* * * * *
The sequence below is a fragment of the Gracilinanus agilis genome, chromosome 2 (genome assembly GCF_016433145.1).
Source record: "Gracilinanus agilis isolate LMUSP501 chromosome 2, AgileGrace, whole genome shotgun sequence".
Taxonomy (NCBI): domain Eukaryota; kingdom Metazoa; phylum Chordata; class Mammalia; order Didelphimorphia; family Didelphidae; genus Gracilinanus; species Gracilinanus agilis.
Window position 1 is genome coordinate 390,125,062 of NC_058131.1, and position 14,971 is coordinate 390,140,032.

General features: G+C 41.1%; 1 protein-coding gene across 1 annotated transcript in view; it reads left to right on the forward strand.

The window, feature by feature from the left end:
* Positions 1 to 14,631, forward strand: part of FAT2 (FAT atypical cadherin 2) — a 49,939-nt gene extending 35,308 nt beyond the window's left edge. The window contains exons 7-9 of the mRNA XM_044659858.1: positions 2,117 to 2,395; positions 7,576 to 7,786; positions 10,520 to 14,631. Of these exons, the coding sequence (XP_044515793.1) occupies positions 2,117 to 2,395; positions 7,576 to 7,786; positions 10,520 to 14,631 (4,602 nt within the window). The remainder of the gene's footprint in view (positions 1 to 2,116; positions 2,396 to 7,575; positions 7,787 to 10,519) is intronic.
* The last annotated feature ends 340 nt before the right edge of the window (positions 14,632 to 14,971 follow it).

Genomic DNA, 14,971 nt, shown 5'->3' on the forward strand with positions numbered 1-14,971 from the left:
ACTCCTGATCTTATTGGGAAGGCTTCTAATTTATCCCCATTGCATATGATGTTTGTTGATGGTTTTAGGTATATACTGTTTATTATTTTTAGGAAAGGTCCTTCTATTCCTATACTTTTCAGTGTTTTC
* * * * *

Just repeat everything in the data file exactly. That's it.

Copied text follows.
The sequence below is a fragment of the Gracilinanus agilis genome, chromosome 2 (genome assembly GCF_016433145.1).
Source record: "Gracilinanus agilis isolate LMUSP501 chromosome 2, AgileGrace, whole genome shotgun sequence".
Taxonomy (NCBI): domain Eukaryota; kingdom Metazoa; phylum Chordata; class Mammalia; order Didelphimorphia; family Didelphidae; genus Gracilinanus; species Gracilinanus agilis.
Window position 1 is genome coordinate 390,125,062 of NC_058131.1, and position 14,971 is coordinate 390,140,032.

General features: G+C 41.1%; 1 protein-coding gene across 1 annotated transcript in view; it reads left to right on the forward strand.

The window, feature by feature from the left end:
* Positions 1 to 14,631, forward strand: part of FAT2 (FAT atypical cadherin 2) — a 49,939-nt gene extending 35,308 nt beyond the window's left edge. The window contains exons 7-9 of the mRNA XM_044659858.1: positions 2,117 to 2,395; positions 7,576 to 7,786; positions 10,520 to 14,631. Of these exons, the coding sequence (XP_044515793.1) occupies positions 2,117 to 2,395; positions 7,576 to 7,786; positions 10,520 to 14,631 (4,602 nt within the window). The remainder of the gene's footprint in view (positions 1 to 2,116; positions 2,396 to 7,575; positions 7,787 to 10,519) is intronic.
* The last annotated feature ends 340 nt before the right edge of the window (positions 14,632 to 14,971 follow it).

Genomic DNA, 14,971 nt, shown 5'->3' on the forward strand with positions numbered 1-14,971 from the left:
ACTCCTGATCTTATTGGGAAGGCTTCTAATTTATCCCCATTGCATATGATGTTTGTTGATGGTTTTAGGTATATACTGTTTATTATTTTTAGGAAAGGTCCTTCTATTCCTATACTTTTCAGTGTTTTC